A global visual survey illustrates the range of what has been overlooked / withheld from common knowledge, expanding our view of women in regions and time periods rarely discussed outside specialized academic publications. There are cultural treasures: the female monoliths of Ethiopia, Italy, and Sulawesi; women in the rock murals of Zimbabwe, Utah, Baja California and the Sahara; in the ceramics of Nok and Ife and Ecuador; the seals of Crete and Harappa, bronzes of China and Nigeria, and the stone sculptures of Illinois, Nigeria, Vietnam.
We scan the cultural record for direct testimony to broaden and shift our vision of women’s history and heritages. Theory is all very well, but how accessible is it to the great majority of women? Broken schools and systemic bias (on multiple levels) in a market-driven media have created almost total ignorance about the full range of female histories and heritages. Everyone has a right to a history that is meaningful, useful, and liberatory. Yet the idea persists that this knowledge must somehow be the preserve of academic specialists; that high theory supersedes direct, interdisciplinary examination of archaeology, history, orature, to see what might emerge.
One of the most fruitful angles of approach is to examine the iconographic record, and compare it with local histories / orature. The full cultural record needs to be taken out of sequestration and shared widely, so that women of all backgrounds can experience it, connect with an expanded sense of what is possible for women, and use it to make their own meaning.
This kind of interdisciplinary history is not a final, authoritative narrative, but a questioning assemblage of provisional histories that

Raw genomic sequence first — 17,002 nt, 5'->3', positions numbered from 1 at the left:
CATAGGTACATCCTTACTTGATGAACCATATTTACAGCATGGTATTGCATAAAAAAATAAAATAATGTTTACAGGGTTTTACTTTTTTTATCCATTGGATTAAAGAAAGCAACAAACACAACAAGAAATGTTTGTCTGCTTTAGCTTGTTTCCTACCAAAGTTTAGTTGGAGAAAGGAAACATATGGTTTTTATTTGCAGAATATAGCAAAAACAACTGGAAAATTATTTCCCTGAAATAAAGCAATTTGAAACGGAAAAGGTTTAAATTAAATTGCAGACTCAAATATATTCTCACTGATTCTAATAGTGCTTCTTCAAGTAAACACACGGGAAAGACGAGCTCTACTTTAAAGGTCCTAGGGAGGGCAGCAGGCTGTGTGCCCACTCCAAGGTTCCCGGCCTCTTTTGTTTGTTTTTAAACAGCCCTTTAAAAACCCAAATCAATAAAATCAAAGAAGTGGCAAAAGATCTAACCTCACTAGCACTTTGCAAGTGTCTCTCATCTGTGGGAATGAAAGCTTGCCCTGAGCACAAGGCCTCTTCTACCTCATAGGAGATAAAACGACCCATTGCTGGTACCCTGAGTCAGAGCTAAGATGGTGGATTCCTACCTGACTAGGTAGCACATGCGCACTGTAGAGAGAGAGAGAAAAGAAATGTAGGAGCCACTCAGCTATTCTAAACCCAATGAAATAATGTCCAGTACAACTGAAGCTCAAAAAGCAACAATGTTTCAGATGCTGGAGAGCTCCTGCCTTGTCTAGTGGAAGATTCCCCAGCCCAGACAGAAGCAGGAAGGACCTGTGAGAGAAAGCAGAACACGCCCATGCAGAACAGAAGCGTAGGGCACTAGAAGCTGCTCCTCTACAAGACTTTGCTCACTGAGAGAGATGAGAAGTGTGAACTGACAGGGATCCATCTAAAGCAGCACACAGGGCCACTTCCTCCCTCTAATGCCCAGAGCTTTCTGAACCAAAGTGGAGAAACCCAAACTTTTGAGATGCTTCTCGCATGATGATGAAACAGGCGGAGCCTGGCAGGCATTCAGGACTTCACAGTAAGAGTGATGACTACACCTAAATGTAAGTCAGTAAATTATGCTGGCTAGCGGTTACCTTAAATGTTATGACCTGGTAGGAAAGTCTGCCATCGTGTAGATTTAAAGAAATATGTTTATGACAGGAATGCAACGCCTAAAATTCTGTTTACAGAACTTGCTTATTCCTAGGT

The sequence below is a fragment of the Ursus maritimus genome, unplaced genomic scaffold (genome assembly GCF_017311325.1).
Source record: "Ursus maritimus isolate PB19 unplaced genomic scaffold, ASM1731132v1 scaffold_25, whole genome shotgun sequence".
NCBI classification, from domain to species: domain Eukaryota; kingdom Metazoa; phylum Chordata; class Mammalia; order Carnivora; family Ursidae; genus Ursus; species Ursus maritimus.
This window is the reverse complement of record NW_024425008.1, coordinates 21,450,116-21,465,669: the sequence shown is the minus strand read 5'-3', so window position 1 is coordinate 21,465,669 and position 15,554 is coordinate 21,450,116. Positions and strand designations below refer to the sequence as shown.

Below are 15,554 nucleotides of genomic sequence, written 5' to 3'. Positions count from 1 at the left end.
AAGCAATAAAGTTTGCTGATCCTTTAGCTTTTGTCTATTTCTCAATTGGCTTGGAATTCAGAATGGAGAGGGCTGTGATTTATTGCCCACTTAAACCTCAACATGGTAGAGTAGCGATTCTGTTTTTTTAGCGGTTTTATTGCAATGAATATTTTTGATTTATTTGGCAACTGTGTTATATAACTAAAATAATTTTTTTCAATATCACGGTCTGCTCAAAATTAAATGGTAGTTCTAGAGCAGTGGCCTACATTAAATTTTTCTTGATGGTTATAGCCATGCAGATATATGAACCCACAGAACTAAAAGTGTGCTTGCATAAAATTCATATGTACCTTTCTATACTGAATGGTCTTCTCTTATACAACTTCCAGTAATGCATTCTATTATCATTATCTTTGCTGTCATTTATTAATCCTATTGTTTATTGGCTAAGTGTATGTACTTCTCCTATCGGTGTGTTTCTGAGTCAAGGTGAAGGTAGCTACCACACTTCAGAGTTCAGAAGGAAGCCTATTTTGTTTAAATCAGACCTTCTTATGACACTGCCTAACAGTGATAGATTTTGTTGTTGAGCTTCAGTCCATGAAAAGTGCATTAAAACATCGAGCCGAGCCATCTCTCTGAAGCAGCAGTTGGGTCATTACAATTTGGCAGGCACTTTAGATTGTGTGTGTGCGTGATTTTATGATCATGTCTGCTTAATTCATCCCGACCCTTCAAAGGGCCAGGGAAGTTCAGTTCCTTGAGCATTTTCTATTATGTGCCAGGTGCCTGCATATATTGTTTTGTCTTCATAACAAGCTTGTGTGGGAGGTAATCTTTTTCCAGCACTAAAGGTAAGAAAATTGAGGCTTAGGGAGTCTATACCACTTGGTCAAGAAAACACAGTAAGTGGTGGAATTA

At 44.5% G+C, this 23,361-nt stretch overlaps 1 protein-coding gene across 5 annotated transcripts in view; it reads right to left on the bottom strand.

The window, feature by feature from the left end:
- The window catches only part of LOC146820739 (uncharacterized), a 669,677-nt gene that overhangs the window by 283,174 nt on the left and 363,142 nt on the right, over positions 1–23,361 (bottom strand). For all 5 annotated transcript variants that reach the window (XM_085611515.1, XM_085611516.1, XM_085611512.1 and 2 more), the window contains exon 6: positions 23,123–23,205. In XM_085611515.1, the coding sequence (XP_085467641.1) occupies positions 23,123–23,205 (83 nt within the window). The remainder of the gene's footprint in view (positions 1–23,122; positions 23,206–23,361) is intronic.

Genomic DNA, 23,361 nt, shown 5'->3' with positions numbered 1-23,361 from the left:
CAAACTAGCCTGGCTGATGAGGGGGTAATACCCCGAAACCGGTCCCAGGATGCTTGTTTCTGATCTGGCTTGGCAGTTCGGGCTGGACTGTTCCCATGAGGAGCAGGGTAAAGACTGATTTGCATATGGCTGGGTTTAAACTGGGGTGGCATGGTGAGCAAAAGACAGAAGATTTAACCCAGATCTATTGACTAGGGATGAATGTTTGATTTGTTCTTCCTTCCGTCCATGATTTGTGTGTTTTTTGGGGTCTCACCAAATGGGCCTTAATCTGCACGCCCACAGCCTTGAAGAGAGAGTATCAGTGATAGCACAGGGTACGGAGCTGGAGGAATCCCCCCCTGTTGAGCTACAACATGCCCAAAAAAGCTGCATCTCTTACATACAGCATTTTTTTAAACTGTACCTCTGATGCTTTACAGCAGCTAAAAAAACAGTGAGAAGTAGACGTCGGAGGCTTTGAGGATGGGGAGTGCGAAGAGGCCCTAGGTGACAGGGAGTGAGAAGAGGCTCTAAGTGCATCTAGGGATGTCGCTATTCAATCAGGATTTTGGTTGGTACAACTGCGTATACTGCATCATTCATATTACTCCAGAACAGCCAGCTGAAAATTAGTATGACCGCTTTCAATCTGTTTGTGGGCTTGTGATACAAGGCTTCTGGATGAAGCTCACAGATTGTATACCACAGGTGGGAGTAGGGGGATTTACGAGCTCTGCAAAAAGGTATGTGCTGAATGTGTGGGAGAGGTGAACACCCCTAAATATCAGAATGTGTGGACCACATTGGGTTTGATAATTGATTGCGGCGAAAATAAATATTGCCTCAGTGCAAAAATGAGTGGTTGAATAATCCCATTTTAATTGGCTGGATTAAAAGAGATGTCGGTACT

foreground the common woman (remedying the omission of Indigenous women) within a historical landscape of interacting peoples and cultures, female spheres of power and patriarchies, conquests, classes, and colonizations, strategies of survival and resistance. At this starting point, questions and dialogues emerge, as women interpret for themselves, and increase their understanding of where they stand in the larger global picture.
How would women's lives change if we knew our full birthright—if we could witness the full, magnificent expanse of being female on this Earth? the ceremonial leaders, the lodge-building mothers, the painters of cosmic signs on ceramics, the rebels and liberators, the medicine women and dreamers. Seeing these realities feeds our hearts, hearing these stories is medicine to help us overcome the demoralization inflicted by a dominance-based culture of violence. We can be re-inspired for the global liberation movements now rising.
live visual presentation by Max Dashu -- 90 minutes
"Alafia good people: I just want to take this opportunity to praise the work of Max Dashu.
In Ifa we say it is important to call Red red and Black black. This woman's work is impeccable.
She is a long time worker on behalf of bringing the truth of history to the world, placing the history, art, and spirituality of the African diaspora in its proper place. If you are looking to educate yourself on our glorious past or to get a real view of the ancient world I highly recommend the works of Max Dashu."
In Sisterhood and Pride in Being Huma, Chief Luisah Teish, author of Jambalaya